Not everyone likes to be unpopular. But reporters are mostly supposed to be. Journalists entrusted to steward the public interest are trained and employed, in part, to hold government officials accountable. We ask hard questions of powerful people and institutions. And while we know we are among their chief aggravations, we figure these people are grown-ups. They must know that government service and powerful positions come with public scrutiny.
Sometimes, however, we are very wrong about how prepared people are to accept the mantle of “great responsibility” that the enlightened Voltaire once linked to great power.1 And especially lately, as Oregon politics seem inclined toward spin-control, public officials appear less able to cope with a universe in which journalists ask hard questions and they provide the answers. It’s a little alarming.
Which is the reason I was struck by a series of incidents in Clackamas County this spring, all of which seem to keep landing on the beat of Raymond Rendleman, the journalist at the helm of the Clackamas Review.
The first involved a public official in the city of Oregon City who, upset about newspaper coverage of an incident involving a departed employee, emailed the entire public works staff and told them they could not speak – not only to the press, but to anyone – about the incident. Then, in the city of Gladstone, the city council considered officially reprimanding a council member for plainly expressing his opinion in a news article. Soon after, he was stripped of his position as a council liaison to various boards and committees in the town. That left library board members to fret over their own ability to hang onto their posts after they chose to write a letter over a lawsuit involving library fees to the same Gladstone City Council.
In all cases, the journalist on the beat was Rendleman. And he has done a journalist’s job: recording both sides of the news, taking the inevitable guff, and articulating his case when he had one. Following the email attempt to cut him off from his sources, he said a meeting with Oregon City officials and a subsequent public records request put to rest any concern that the incident was more than just isolated. And at least in Oregon City, things are back to normal.
“It may have even helped. … I think I have a good working relationship with Oregon City and will continue to because, maybe even from that incident, they understand what my role is, what my concerns are. And I don’t think an email like that will likely go out in the future, at least in Oregon City.”
His concern is bigger than Oregon City, however. And bigger than his beat. It’s not that one employee in Oregon City he’s worried about. Or whoever made the decision to try and censure a city councilor in Gladstone. “I think it’s a much deeper thing where cities and government agencies, in general, don’t understand the role of media and the role of the First Amendment.” That, coupled with public relations trends that encourage staying on message rather than answering people’s questions, is a potentially discourse-stifling recipe he worries could be a real factor in curbing public debate in places where there isn’t a journalist to act as a watchdog. It’s worrisome, says Rendleman, who sees “PR is more about withholding and controlling than it is about getting the information out there.”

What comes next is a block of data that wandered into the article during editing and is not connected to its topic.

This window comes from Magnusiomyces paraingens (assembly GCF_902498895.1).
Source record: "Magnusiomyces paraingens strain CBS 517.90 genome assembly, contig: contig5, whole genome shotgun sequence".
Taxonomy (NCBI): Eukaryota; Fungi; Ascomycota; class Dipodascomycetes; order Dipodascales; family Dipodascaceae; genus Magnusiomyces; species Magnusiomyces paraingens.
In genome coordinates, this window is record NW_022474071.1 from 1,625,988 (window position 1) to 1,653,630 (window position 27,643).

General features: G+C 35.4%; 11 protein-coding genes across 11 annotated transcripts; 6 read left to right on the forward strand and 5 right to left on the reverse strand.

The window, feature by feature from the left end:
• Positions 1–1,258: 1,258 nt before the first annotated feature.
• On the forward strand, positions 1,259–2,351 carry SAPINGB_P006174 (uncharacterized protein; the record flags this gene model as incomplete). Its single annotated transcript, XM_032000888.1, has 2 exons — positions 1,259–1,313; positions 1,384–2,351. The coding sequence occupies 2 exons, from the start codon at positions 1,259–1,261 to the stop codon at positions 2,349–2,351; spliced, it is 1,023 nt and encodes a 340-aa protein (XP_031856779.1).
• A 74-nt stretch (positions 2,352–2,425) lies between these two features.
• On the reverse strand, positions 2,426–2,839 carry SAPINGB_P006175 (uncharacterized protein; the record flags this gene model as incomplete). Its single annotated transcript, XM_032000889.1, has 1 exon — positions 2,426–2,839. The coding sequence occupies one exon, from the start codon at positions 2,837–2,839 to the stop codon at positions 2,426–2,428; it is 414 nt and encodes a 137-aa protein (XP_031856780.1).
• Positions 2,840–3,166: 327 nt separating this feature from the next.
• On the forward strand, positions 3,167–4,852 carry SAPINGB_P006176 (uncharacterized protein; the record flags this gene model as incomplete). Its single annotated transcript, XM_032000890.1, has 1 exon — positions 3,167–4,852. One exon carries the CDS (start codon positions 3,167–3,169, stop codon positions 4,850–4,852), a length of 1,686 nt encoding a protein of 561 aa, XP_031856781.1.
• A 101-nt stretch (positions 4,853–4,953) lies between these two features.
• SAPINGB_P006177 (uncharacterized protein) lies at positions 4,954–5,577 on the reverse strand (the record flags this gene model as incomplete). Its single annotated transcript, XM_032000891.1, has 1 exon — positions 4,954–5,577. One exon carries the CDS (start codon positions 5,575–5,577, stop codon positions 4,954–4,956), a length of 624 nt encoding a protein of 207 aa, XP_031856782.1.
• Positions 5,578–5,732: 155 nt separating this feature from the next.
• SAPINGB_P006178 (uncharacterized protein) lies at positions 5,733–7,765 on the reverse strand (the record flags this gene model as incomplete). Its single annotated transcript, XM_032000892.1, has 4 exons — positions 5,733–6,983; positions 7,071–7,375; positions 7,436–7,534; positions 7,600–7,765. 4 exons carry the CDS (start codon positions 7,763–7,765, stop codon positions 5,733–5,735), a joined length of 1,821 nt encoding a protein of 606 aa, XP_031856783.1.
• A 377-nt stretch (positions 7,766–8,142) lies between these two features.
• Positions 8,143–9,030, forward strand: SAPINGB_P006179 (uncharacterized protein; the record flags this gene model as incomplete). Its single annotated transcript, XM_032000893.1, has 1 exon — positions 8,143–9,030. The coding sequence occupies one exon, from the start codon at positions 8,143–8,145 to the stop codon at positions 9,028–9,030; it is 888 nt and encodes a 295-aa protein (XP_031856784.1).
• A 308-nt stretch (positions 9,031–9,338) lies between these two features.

I find that sentiment very on point. And it’s a scary point lately, when you consider that the balance between reporters – people whose very jobs help test agencies’ and officials’ tolerance for tough questions – and public relations employees has shifted enormously in a decade. In the 10 years between 2005 and 2015, the number of Oregon journalists declined by 23 percent, from 730 to 560.2 Meanwhile public relations jobs climbed to more than 200,000 nationally by May 2015, and in Oregon were at least three times the number of journalism jobs last year.
Of course, tension between the press and government-funded handlers is nothing new. Disagreements over analysis and source quality have always been a reporters’ fare. Public officials also very routinely make their case for good coverage – and the best of them deserve it – while public records battles are standard on the job of reporting a beat. My own career history includes these kinds of furious paper wars, even a couple public records lawsuits, lots of prickly and occasionally loud conversations, and even an incident involving a prominent developer, a conference table, and a phone book.
A recent conversation with Steve Bagwell, managing editor at the News-Register in McMinnville, underscores this has long been the case. Bagwell’s stint in journalism pre-dates Oregon’s public records law, and asked about recent PR trends he recalled how a group of journalists from Bend once bought a copy machine at a Staples store, then lugged it to the J Bar J youth homes and plugged it into a wall to avoid paying stingingly high copying fees on offer after J Bar J’s records were ruled public in a lawsuit.
At least in cases like the J Bar J records, however, and others like it, the playing field is level – it’s a courtroom or a DA’s office or the attorney general’s office – and everybody knows the rules. “For the most part, I haven’t found it to be punitive or deliberately obstructionist so much as it is just kind of a sincere feeling that it’s none of our business,” Bagwell said.
What’s more worrisome is how that is changing, and how incidents of late look different than general disagreement about the line between public interest and the internal operations of government. Instead, they look more like a shifting view within government – one in which members of the press are no longer viewed as essential to public process and democracy. The relationships between press and government are, at best, devaluing. At worst, they illustrate a newly popular belief among officials that members of the press have no right to be where they are or ask the questions that they ask. They are something to be managed. To be dispensed with. And to be muscled when they don’t behave.